If you don’t have a seat at the table, you’re probably on the menu – and if you have a seat but don’t sit in it, you may be in just as much trouble. That’s the lesson Google may have learned when legislators, dissatisfied with the company’s offer to send its lawyer instead of a top executive to congressional hearings last week, theatrically answered by installing an empty chair instead. Google, which says Congress was content with executive-less testimony until the last minute, has had an unpleasant few weeks following a mostly pleasant two-decade relationship with Washington. Though the company was implicated in the Russian election interference operation as its cohorts were, it was social media sites such as Facebook that sweated most under an unwelcome spotlight in the popular narrative. Now, having missed its chance to sit, Google is standing center stage.
The economic recovery is really beginning to reach into Trump country.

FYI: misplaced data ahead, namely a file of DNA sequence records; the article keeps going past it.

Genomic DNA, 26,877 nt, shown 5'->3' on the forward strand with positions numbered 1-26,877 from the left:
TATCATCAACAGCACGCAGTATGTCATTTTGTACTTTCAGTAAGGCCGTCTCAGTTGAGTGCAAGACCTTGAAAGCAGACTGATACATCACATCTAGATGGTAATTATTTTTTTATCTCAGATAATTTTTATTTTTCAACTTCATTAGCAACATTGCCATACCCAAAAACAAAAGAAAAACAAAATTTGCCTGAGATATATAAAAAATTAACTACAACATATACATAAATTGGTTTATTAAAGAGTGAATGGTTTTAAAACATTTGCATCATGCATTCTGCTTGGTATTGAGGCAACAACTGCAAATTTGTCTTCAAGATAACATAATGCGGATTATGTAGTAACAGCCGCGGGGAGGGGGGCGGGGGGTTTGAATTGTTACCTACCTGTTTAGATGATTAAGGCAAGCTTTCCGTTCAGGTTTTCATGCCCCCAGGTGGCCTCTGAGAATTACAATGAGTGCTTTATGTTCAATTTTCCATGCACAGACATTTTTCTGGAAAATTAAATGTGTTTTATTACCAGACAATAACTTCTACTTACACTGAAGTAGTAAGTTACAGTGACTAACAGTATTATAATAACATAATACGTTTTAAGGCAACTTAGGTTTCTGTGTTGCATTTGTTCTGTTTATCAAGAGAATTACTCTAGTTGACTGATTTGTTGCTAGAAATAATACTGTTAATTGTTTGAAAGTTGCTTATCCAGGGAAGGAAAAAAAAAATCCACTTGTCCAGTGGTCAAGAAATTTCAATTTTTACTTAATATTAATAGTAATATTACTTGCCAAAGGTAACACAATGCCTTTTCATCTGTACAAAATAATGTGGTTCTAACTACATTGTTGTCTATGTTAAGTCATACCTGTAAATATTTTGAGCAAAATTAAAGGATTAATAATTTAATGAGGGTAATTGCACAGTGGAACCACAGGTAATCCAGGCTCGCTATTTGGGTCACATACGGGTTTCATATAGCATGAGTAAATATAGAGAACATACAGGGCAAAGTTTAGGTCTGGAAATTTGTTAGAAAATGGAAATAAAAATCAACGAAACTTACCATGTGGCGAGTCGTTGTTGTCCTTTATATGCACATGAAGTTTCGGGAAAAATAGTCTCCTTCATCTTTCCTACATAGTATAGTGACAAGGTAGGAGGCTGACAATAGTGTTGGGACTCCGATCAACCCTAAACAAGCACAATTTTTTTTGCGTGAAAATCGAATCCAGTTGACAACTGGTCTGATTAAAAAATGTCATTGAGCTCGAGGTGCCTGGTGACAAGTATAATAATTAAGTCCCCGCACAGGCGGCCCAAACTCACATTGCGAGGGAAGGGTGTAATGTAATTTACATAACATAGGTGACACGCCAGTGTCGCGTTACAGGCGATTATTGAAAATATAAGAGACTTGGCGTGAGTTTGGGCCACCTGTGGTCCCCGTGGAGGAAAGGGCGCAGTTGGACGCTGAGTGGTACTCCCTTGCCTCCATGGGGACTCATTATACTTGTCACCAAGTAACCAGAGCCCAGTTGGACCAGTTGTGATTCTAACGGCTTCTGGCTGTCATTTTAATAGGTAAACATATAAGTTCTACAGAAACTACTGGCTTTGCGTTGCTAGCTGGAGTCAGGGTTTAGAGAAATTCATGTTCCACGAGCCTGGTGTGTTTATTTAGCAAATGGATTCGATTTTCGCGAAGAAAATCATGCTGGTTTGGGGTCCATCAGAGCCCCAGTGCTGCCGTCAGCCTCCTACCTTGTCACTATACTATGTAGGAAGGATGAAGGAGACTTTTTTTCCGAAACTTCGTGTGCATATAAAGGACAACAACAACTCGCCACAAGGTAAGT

Twenty-five years ago this week I stood on the White House lawn and watched the famous handshake between Israeli Prime Minister Yitzhak Rabin and Palestinian leader Yasir Arafat, as President Bill Clinton nudged them toward each other. The occasion was the signing of the 1993 Oslo Accords, mapping a path to a two-state solution with Israel and Palestine living peacefully side-by-side. The Oslo process failed, with plenty of blame on both sides.
After last year’s Hurrican Maria debacle, let’s pray FEMA has healed itself and is now up to the task of dealing with Hurricane Florence – despite the inaction of a president in denial and a Congress giving him cover.
When Florence finishes with us, human need necessarily will displace the longing for our lost things. But in their stead, we may rejoice in the beauty of the human spirit, which, ever resilient, will get back to the business of art in good time.
The tang of fall is nearly in the air. The summer is all but over. Football season is here. Are you ready for some . . . culture war? This war may feel unending, but it only began a little more than two years ago. During a preseason game on Aug. 26, 2016, Colin Kaepernick, then the quarterback of my beloved San Francisco 49ers, refused to stand during the playing of the national anthem to protest police brutality against African-Americans. Soon the trend spread across the NFL.
America relies on crises. We hope that they don’t occur and pretend that they’re not inevitable, whatever they might be.
Colin Kaepernick risked his career to make us see. Now Nike risks its bottom line to support him.